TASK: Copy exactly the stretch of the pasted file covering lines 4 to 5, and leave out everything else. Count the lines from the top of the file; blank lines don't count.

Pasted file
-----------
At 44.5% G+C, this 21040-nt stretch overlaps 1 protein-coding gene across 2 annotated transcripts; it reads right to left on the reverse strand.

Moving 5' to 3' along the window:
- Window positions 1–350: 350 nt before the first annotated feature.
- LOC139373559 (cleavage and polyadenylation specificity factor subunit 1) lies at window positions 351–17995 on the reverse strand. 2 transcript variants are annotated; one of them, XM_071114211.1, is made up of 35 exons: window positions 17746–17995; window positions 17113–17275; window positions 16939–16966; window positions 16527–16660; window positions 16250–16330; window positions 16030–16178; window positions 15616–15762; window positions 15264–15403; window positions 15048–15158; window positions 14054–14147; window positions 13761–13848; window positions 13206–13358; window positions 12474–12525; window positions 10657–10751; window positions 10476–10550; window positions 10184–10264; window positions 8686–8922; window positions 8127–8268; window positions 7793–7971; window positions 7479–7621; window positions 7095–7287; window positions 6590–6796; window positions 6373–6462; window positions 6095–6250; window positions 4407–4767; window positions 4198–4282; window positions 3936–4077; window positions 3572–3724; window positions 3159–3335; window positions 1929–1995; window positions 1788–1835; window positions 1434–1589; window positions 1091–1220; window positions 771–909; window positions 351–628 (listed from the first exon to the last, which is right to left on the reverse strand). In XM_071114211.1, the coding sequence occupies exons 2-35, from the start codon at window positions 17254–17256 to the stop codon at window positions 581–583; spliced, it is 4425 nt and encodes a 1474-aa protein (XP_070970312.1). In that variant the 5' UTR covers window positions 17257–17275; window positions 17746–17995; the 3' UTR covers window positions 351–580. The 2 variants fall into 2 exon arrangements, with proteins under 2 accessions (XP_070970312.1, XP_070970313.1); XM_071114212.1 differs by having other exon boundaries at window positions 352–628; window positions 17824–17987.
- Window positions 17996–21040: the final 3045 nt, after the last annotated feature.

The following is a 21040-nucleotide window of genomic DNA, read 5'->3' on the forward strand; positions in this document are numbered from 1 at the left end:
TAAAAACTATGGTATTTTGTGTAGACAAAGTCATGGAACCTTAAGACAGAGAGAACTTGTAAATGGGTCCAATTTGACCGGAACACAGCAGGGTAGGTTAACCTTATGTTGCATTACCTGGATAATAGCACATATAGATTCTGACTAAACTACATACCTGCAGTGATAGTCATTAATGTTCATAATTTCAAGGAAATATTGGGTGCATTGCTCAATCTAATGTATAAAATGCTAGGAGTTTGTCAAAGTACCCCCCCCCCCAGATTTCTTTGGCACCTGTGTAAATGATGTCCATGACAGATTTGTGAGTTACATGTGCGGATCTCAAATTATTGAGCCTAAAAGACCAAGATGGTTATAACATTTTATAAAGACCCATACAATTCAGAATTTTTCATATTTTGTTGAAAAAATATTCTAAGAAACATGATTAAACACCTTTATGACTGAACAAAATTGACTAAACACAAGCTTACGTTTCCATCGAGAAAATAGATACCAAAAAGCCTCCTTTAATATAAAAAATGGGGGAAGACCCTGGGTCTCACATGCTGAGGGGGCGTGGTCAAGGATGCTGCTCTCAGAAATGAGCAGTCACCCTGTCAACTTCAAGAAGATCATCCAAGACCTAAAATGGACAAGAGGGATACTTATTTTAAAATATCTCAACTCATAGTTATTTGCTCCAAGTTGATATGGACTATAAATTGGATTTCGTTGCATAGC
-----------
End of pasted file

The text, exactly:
- LOC139373559 (cleavage and polyadenylation specificity factor subunit 1) lies at window positions 351–17995 on the reverse strand. 2 transcript variants are annotated; one of them, XM_071114211.1, is made up of 35 exons: window positions 17746–17995; window positions 17113–17275; window positions 16939–16966; window positions 16527–16660; window positions 16250–16330; window positions 16030–16178; window positions 15616–15762; window positions 15264–15403; window positions 15048–15158; window positions 14054–14147; window positions 13761–13848; window positions 13206–13358; window positions 12474–12525; window positions 10657–10751; window positions 10476–10550; window positions 10184–10264; window positions 8686–8922; window positions 8127–8268; window positions 7793–7971; window positions 7479–7621; window positions 7095–7287; window positions 6590–6796; window positions 6373–6462; window positions 6095–6250; window positions 4407–4767; window positions 4198–4282; window positions 3936–4077; window positions 3572–3724; window positions 3159–3335; window positions 1929–1995; window positions 1788–1835; window positions 1434–1589; window positions 1091–1220; window positions 771–909; window positions 351–628 (listed from the first exon to the last, which is right to left on the reverse strand). In XM_071114211.1, the coding sequence occupies exons 2-35, from the start codon at window positions 17254–17256 to the stop codon at window positions 581–583; spliced, it is 4425 nt and encodes a 1474-aa protein (XP_070970312.1). In that variant the 5' UTR covers window positions 17257–17275; window positions 17746–17995; the 3' UTR covers window positions 351–580. The 2 variants fall into 2 exon arrangements, with proteins under 2 accessions (XP_070970312.1, XP_070970313.1); XM_071114212.1 differs by having other exon boundaries at window positions 352–628; window positions 17824–17987.
- Window positions 17996–21040: the final 3045 nt, after the last annotated feature.